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close this bookImproving Student Achievement in Mathematics (IAE - IBE - UNESCO, 2000, 48 p.)
View the document(introduction...)
View the documentThe International Academy of Education
View the documentPreface
View the documentIntroduction
View the document1. Opportunity to learn
View the document2. Focus on meaning
View the document3. Learning new concepts and skills while solving problems
View the document4. Opportunities for both invention and practice
View the document5. Openness to student solution methods and student interaction
View the document6. Small-group learning
View the document7. Whole-class discussion
View the document8. Number sense
View the document9. Concrete materials
View the document10. Students’ use of calculators
View the documentConclusions
View the documentAdditional resources
View the documentReferences
View the documentThe International Bureau of Education-IBE


This booklet has been adapted for inclusion in the Educational Practices Series developed by the International Academy of Education (IAE) and distributed by the International Bureau of Education (IBE) and the Academy. As part of its mission, the Academy provides timely syntheses of research on educational topics of international importance. This booklet is the fourth in the series on educational practices that generally improve learning.

The material was originally prepared for the Handbook of research on improving student achievement, edited by Gordon Cawelti and published in a second edition in 1999 by the Educational Research Service (ERS). The Handbook, which also includes chapters on subjects such as generic practices and science, is available from ERS (2000 Clarendon Boulevard, Arlington, VA 22201-2908, United States of America; phone (1) 800-791-9308; fax (1) 800-791-9309; and website:

ERS is a not-for-profit research foundation serving the research and information needs of educational leaders and the public. Established in 1973, ERS is sponsored by seven organizations: the American Association of School Administrators; the American Association of School Personnel Administrators; the Association of School Business Officials; the Council of Chief State School Officers; the National Association of Elementary School Principals; the National Association of Secondary School Principals; and the National School Public Relations Association. As Vice-President of the Academy and editor of the present series, I thank ERS officials for allowing the IAE and the IBE to make available the material adapted from the Handbook to educators around the world.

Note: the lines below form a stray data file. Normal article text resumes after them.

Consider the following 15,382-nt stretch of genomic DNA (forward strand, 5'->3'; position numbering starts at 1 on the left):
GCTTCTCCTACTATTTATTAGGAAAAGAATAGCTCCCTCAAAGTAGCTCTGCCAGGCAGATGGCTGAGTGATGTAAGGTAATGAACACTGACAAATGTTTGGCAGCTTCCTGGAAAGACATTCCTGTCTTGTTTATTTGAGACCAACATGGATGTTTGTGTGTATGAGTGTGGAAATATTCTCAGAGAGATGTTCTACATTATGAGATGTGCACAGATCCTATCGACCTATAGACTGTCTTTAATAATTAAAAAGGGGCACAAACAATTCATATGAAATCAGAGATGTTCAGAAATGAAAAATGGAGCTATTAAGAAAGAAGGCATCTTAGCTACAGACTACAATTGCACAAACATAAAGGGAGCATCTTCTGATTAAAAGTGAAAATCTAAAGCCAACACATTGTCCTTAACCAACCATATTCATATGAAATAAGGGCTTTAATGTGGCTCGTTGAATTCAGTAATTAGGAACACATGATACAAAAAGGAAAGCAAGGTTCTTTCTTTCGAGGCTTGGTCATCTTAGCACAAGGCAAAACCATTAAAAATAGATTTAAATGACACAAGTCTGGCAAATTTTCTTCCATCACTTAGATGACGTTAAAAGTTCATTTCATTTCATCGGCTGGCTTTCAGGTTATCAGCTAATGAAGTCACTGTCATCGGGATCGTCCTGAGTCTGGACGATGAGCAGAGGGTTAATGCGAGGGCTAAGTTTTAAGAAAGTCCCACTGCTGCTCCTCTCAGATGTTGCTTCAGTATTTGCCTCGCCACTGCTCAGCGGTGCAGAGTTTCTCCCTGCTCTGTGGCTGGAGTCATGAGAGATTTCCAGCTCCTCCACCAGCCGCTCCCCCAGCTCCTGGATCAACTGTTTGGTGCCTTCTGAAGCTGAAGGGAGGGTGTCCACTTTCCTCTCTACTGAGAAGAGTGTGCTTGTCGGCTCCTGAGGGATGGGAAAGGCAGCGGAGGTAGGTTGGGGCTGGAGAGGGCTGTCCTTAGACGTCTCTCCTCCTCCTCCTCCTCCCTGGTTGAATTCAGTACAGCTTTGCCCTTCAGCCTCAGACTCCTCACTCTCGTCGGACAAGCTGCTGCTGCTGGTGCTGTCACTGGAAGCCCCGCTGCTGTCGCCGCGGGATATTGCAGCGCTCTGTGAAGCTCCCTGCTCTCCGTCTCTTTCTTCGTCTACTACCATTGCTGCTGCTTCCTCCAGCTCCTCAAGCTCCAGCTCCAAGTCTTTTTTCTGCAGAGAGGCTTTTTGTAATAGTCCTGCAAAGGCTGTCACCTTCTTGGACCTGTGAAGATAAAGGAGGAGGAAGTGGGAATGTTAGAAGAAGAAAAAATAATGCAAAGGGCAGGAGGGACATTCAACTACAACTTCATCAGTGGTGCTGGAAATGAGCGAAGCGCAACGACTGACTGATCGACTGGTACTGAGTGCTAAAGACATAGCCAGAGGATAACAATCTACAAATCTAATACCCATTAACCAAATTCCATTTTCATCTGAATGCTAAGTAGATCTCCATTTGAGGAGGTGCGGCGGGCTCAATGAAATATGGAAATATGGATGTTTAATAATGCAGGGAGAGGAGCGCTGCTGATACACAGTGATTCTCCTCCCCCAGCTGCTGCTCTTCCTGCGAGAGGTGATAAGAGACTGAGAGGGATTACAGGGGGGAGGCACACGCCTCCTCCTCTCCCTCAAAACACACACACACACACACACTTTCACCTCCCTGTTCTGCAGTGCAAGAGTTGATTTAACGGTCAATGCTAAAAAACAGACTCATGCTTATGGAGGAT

The first author of the present pamphlet, Douglas A. Grouws, is Professor of Mathematics Education at the University of Iowa. He was the editor of the Handbook of research on mathematics teaching and learning (Macmillan, 1992) and has a large number of other publications on research in mathematics education to his credit. He has made invited research presentations in Australia, China, Hungary, Guam, India, Japan, Mexico, Thailand and the United Kingdom. He has directed several research projects for the National Science Foundation (NSF) and other agencies in the areas of mathematical problem-solving and classroom teaching practices. His current NSF work involves mathematics and technology. He received his Ph.D. from the University of Wisconsin.

The second author, Kristin J. Cebulla, is a mathematics education doctoral student at the University of Iowa. She previously taught middle-school mathematics. Before teaching, she worked as a research chemical engineer. She received her bachelor of science degree in mathematics and chemical engineering from the University of Notre Dame and her master’s degree from the University of Mississippi.

The principles described in this booklet are derived in large part from the United States and other English-speaking countries. Other research also has important implications for the teaching of mathematics. An example is Realistic Mathematics Education, initiated by H. Freudenthal and developed since the early 1970s at the University of Utrecht (Dordrecht, The Netherlands, Kluwer, 1991). Another example is research on problem-solving summarized in a recent book by L. Verschaffel, B. Greer, and E. De Corte-Making sense of word problems (Lisse, The Netherlands, Swets & Zeitlinger, 2000).

The officers of the International Academy of Education are aware that this booklet is based on research carried out primarily in economically advanced countries. The booklet, however, focuses on aspects of learning that appear to be universal in much formal schooling. The practices seem likely to be generally applicable throughout the world. Even so, the principles should be assessed with reference to local conditions, and adapted accordingly. In any educational setting, suggestions or guidelines for practice require sensitive and sensible application and continuing evaluation.

Editor, IAE Educational Practices Series
University of Illinois at Chicago